In the past, AI was talked about for its potential in the computing market, but it was deemed not usable or applicable for a long time. Now AI is being seen in a new light. Some people, like Stephen Hawking, Elon Musk, and Bill Gates, have warned that AI may take control over humans and should not be pursued. On the other hand, Paul Allen and Jack Ma are proponents of AI.
At the recent Fujitsu Laboratories of America Technology Symposium 2015, AI was a focal point as it applied to computing. The title of the symposium was Intelligent Computing: Technology Disruptions and Social Impacts.
This blog gives an overview of the conference and what Fujitsu presented. I may write separately about some of the sessions later. Fujitsu will publish all the presentations, but its old (April 5, 2015) version of a similar presentation can be found here. The linked presentation has a ton of interesting and useful marketing data as it relates to Big Data, IoT, and other ICT concerns.
When I first saw the symposium theme, I realized that my exposure to AI has been very limited, although I have graduate degrees in computer science. But in my day, there weren’t many courses on AI. So I jumped into AI for its subfields. There are several ways to classify the subfields, but I like the one by professor John A. Bullinaria of the University of Birmingham, UK.
According to him, the subfields and their examples are as follows (those in red are covered in the symposium):
- Neural Networks – e.g., brain modeling, time series prediction, classification
- Evolutionary Computation – e.g., genetic algorithms, genetic programming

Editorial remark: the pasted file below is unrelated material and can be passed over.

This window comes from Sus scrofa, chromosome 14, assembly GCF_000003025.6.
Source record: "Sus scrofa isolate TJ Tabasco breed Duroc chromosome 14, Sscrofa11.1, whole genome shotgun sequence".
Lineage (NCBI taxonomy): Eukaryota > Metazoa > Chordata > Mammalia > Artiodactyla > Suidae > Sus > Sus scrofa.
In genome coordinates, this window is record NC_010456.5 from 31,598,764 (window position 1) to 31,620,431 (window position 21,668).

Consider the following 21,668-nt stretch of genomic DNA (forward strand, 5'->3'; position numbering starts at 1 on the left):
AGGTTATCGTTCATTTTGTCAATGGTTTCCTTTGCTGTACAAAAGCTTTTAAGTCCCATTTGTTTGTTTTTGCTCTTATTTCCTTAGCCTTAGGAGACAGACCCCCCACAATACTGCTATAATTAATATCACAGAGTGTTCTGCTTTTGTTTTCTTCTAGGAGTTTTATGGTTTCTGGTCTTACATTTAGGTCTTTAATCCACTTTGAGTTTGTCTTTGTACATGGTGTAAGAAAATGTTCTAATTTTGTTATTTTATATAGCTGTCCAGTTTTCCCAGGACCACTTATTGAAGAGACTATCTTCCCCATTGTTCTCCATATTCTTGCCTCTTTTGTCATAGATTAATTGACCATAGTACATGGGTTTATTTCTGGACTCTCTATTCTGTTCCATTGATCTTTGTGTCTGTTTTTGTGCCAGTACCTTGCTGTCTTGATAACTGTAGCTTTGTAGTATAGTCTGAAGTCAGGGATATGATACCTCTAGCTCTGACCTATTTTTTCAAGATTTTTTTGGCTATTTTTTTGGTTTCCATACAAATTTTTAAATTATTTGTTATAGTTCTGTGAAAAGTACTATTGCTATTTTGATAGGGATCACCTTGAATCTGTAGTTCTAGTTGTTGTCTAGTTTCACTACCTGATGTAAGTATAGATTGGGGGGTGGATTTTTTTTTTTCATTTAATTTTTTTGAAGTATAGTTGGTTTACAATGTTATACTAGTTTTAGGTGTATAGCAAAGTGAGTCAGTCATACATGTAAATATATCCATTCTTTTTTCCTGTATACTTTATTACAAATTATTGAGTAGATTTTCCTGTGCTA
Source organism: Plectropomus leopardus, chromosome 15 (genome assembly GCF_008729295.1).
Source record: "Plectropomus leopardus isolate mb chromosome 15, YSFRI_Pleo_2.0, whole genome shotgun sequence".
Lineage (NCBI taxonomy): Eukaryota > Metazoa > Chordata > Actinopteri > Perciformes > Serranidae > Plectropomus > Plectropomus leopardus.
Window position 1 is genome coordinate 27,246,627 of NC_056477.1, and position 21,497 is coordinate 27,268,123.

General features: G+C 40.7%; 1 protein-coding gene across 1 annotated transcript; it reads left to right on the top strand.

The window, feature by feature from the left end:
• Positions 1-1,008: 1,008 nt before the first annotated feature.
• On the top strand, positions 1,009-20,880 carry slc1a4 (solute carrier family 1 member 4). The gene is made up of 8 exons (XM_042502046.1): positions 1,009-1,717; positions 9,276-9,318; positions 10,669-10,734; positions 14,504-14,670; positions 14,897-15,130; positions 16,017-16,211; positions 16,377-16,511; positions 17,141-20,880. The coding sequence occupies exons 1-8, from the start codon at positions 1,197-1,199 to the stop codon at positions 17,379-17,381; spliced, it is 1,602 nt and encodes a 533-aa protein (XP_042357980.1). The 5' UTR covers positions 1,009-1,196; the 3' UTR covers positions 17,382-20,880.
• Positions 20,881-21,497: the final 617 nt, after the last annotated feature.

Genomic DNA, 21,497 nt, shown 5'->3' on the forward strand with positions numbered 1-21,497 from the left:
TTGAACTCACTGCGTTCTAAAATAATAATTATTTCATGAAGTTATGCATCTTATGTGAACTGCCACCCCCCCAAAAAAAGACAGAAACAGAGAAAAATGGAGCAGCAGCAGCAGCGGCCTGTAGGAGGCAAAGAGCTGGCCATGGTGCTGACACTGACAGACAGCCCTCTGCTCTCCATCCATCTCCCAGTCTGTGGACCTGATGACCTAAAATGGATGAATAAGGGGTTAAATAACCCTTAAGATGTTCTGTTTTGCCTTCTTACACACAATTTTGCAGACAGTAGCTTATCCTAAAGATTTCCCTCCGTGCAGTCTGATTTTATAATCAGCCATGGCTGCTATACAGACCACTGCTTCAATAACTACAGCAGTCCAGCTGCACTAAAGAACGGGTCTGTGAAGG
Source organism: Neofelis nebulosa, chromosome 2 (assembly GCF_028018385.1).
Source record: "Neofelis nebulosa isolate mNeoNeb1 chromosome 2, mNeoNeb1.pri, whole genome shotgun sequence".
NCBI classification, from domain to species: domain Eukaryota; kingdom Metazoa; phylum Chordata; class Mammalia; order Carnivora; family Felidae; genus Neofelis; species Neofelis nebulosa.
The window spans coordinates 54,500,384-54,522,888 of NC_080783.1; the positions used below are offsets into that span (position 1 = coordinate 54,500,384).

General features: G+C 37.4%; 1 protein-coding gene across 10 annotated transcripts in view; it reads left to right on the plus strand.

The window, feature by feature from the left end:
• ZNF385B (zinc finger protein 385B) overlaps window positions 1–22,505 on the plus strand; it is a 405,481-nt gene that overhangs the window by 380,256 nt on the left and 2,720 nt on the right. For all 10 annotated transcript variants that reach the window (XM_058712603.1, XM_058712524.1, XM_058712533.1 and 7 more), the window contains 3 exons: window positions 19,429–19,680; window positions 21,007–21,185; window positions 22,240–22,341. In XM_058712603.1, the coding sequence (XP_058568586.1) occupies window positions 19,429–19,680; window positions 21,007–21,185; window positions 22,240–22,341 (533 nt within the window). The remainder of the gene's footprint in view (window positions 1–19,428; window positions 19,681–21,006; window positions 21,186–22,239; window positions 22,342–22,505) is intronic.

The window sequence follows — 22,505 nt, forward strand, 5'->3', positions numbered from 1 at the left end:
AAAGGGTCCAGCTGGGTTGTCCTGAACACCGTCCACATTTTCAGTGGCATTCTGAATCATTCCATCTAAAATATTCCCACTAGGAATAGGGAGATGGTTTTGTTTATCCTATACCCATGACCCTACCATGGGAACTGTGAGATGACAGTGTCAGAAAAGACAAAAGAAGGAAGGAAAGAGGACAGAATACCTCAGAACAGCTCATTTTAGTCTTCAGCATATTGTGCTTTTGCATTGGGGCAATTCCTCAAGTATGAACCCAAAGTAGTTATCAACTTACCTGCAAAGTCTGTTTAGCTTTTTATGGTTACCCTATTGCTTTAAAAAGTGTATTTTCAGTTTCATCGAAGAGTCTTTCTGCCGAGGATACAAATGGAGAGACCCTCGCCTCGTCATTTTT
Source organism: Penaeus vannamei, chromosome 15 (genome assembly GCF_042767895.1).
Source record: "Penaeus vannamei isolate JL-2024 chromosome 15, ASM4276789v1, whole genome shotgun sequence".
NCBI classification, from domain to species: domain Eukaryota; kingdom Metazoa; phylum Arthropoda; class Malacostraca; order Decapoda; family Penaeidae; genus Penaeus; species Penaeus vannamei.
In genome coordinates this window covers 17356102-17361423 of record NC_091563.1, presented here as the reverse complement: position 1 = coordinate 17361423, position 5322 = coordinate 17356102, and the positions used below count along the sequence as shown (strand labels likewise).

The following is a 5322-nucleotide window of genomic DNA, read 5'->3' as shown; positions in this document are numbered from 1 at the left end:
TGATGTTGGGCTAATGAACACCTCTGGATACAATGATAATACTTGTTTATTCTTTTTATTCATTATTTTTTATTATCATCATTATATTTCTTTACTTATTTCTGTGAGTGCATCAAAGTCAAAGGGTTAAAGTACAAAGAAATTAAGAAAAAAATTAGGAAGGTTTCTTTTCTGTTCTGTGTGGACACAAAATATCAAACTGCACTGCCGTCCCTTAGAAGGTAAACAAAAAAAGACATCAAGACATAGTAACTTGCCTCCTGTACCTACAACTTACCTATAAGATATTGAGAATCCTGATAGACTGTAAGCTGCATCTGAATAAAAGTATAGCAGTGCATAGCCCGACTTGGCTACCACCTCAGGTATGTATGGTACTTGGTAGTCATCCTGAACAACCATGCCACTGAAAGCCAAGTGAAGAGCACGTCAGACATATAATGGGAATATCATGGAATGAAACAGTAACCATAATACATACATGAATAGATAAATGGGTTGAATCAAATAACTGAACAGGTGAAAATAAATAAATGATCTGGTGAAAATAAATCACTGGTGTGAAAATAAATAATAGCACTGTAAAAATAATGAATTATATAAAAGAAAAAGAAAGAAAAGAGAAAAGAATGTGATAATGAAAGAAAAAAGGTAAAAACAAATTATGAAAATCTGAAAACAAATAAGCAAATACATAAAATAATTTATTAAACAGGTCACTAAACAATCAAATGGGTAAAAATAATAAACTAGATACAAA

- Vision – e.g., object recognition, image understanding
- Robotics – e.g., intelligent control, autonomous exploration
- Expert Systems – e.g., decision support systems, teaching systems
- Speech Processing – e.g., speech recognition and production
- Natural Language Processing – e.g., machine translation
- Planning – e.g., scheduling, game playing
- Machine Learning – e.g., decision-tree learning, version space learning, deep learning (included by the author)
The Fujitsu executives gave their views on how AI fits into their Intelligent Computing platform, below. The three self-explanatory pictures depict three different aspects of it. The first is a logical view, the second is an architectural view, and the third is a networking view.
The logical view of Fujitsu Intelligent Computing
This picture is very easy to follow. Data generated from many sources, which is Big Data, including IoT, is aggregated and fed into an analytics stage where AI is applied. The result of that is used in many application areas, including vehicles. The Fujitsu Forum in May in Tokyo had a session on connected cars.
The architectural view of Fujitsu Intelligent Computing
One thing interesting about this slide is that it specifically shows the agriculture cloud. This is because Fujitsu is active in applying ICT to agriculture. Fujitsu is also active in the automotive cloud.
The networking view of Fujitsu Intelligent Computing
In addition to the Fujitsu presentations, I attended four panel sessions:
- AI and Intelligent Computing in the 21st Century
- Robotics and Automation
- Deep Learning and Beyond
- Future Computer Architectures for AI
I will write about some of them in future blogs.
Overall, this was a very informative symposium. I think regardless of some warnings, AI will be researched more and its results will be applied more to ICT.